Once the level of need is determined, we prepare a financial aid offer in accordance. Need is the difference between the cost of attendance and the expected family contribution. The financial aid offer may contain these different types of aid:
- a student loan recommendation (a federal loan that must be repaid after enrollment ceases);
- a work-study employment opportunity (income received by the student in exchange for work at the College); and/or
- grant assistance (outright gifts that are not repaid).
Student loans and work-study are referred to as "self-help."
Grant assistance, referred to as "gift aid," includes federal, state, and Hampshire grants including Hampshire merit scholarships and parental and/or student employer tuition benefits. For most students, their initial total amount of gift aid remains the same throughout the academic year, so a change in the amount of any of the other gift aid components will result in an adjustment to the Hampshire Grant. For example, if the Federal Pell Grant is increased, the Hampshire Grant will be decreased by the same amount; if a student is awarded a Merit Scholarship through the admissions office, the Hampshire Grant will be reduced by the amount of the Merit Scholarship. Students will receive a revised financial aid offer letter if any changes occur.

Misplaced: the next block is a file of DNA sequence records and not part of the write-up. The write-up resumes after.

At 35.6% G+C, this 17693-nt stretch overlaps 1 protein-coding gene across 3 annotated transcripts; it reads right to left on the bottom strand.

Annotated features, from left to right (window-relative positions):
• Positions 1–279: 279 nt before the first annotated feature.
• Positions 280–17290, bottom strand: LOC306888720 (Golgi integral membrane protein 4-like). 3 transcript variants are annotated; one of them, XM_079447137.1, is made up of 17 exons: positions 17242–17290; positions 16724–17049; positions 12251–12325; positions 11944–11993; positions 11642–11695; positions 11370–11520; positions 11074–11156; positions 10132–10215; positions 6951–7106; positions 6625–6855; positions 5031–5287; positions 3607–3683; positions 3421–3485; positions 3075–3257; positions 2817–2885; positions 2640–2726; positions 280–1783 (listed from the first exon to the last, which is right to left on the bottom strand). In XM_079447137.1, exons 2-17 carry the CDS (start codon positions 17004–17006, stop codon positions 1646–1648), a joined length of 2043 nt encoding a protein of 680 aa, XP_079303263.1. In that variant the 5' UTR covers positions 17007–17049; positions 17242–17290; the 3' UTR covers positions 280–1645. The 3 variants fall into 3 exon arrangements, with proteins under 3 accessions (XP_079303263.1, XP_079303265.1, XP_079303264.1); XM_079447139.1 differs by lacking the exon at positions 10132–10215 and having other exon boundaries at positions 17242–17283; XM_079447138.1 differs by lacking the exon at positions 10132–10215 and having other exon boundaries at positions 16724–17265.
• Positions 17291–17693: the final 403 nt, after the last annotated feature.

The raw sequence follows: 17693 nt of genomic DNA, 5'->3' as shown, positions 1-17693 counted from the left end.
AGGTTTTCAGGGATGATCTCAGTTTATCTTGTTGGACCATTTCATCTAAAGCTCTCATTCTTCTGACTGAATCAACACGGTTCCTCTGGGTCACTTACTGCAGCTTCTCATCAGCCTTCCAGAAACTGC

The suggested loan level will increase each year as students advance toward their degrees. Students may decline the loan portion of their awards, but the Hampshire Grant will not increase to compensate for the declined loan. Students who decline the recommended loan are not eligible for other kinds of Hampshire grant assistance including any additional aid awarded as result of an appeal.
Work study represents working eight to ten hours per week in an on-campus job. Students may decline the work opportunity, but the Hampshire Grant will not increase to compensate for it.
Total aid including grants, outside scholarships, parent tuition benefits, work study, and loans cannot exceed the student's cost of attendance.